Kahuku, Roosevelt and Waianae High Schools, Honolulu Waldorf School, Mid-Pacific School of the Arts, and Seabury Hall (Maui) received Arts Excellence Awards.

Corrections and clarifications

The Honolulu Star-Bulletin strives to make its news report fair and accurate. If you have a question or comment about news coverage, call Publisher and Editor in Chief John Flanagan at 529-4748 or email him at

Police, Fire, Courts


By Star-Bulletin staff

Honolulu Police Department Crimestoppers


Pedestrian identified in fatal Palolo car accident

The medical examiner's office has identified the pedestrian who was killed Friday night in Palolo Valley as Man Young Pak, 76, of Palolo.

A Nissan pickup truck, driven by a 32-year-old Palolo man, hit Pak at 9:05 p.m. while he was crossing 10th Avenue in a marked crosswalk at Kaau Street, police said.

Pak was taken by ambulance to Queen's Medical Center in critical condition, with injuries to the left side of his head, body and left leg. He was pronounced dead at 9:44 p.m.

Police ruled out speed, alcohol and lighting as causes in the accident.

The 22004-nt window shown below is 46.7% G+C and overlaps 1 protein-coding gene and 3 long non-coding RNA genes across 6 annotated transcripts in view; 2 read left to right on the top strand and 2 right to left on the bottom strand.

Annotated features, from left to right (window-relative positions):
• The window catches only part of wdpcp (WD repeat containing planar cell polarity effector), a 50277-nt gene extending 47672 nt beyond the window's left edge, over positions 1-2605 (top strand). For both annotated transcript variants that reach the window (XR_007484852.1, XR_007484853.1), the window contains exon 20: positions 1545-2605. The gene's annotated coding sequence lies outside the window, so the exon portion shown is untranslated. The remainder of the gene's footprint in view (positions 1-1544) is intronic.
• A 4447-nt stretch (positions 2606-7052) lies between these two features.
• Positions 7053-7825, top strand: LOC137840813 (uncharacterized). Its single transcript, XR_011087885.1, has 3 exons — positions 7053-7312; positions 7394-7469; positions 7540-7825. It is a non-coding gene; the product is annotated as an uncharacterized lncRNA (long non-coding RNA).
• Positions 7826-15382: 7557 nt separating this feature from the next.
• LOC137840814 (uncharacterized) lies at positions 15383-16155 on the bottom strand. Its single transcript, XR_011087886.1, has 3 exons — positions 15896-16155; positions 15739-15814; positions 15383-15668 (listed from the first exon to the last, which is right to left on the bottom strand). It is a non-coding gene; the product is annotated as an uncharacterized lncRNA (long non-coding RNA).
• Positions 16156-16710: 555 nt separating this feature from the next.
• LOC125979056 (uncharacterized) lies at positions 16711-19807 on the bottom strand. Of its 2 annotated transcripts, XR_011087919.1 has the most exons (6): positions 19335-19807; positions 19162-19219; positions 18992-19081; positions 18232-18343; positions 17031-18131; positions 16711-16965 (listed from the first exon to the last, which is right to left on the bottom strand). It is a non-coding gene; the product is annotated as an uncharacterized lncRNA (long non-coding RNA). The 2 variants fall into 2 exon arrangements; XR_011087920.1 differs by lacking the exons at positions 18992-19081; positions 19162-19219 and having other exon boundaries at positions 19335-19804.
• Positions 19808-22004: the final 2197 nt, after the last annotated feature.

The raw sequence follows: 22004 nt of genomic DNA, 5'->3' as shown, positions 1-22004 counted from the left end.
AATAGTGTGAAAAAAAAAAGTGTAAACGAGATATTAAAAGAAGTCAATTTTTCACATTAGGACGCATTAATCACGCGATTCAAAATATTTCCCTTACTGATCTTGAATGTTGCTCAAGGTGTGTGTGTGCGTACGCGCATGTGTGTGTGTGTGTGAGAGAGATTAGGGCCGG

14-year-old arrested for sexual assault on woman

Police arrested and charged a 14-year-old boy Friday after he allegedly tried to sexually assault a woman walking home in Makakilo Tuesday.

The 22-year-old woman identified the teen in a photographic lineup. The boy had been arrested for a similar incident in the same area Thursday, police said.

The woman said she noticed someone following her and continued to walk away from him, but the teen grabbed her from behind and tried to sexually assault her, police said. When she screamed, he fled.

The 14-year-old was charged with kidnapping and third-degree sexual assault in the case. Because he is a juvenile, no bail was set and his identity is being withheld.


Rangers find dead victim inside Kilauea Caldera

HAWAII VOLCANOES NATIONAL PARK >> Park rangers found the body of an Oklahoma woman about 200 feet below the edge of Kilauea Caldera about 12:50 yesterday afternoon, according to a news release. Regina P. Stabler, 48, had been reported missing by her husband Hollis yesterday morning. The Stablers were staying at the Kilauea Military Camp.

Park rangers, firefighters and rescue personnel searched the camp, the surrounding area and nearby earth cracks and ledges before finding the victim.

Regina Stabler was a commander with the U.S. Public Health Service, according to the release.

Woman charged with killing her ex-husband

HILO >> Police charged 50-year-old Genesis Eleakala Kauhi with second degree murder in the shooting death of her ex-husband. Police were called to a home in the Keaukaha section of Hilo about 5:14 a.m. Thursday. They found Gaylon Baldado, 51, with a gunshot wound to his abdomen. He was taken to Hilo Medical Center where he underwent surgery and later died.

Kauhi is being held in lieu of $25,000 bail.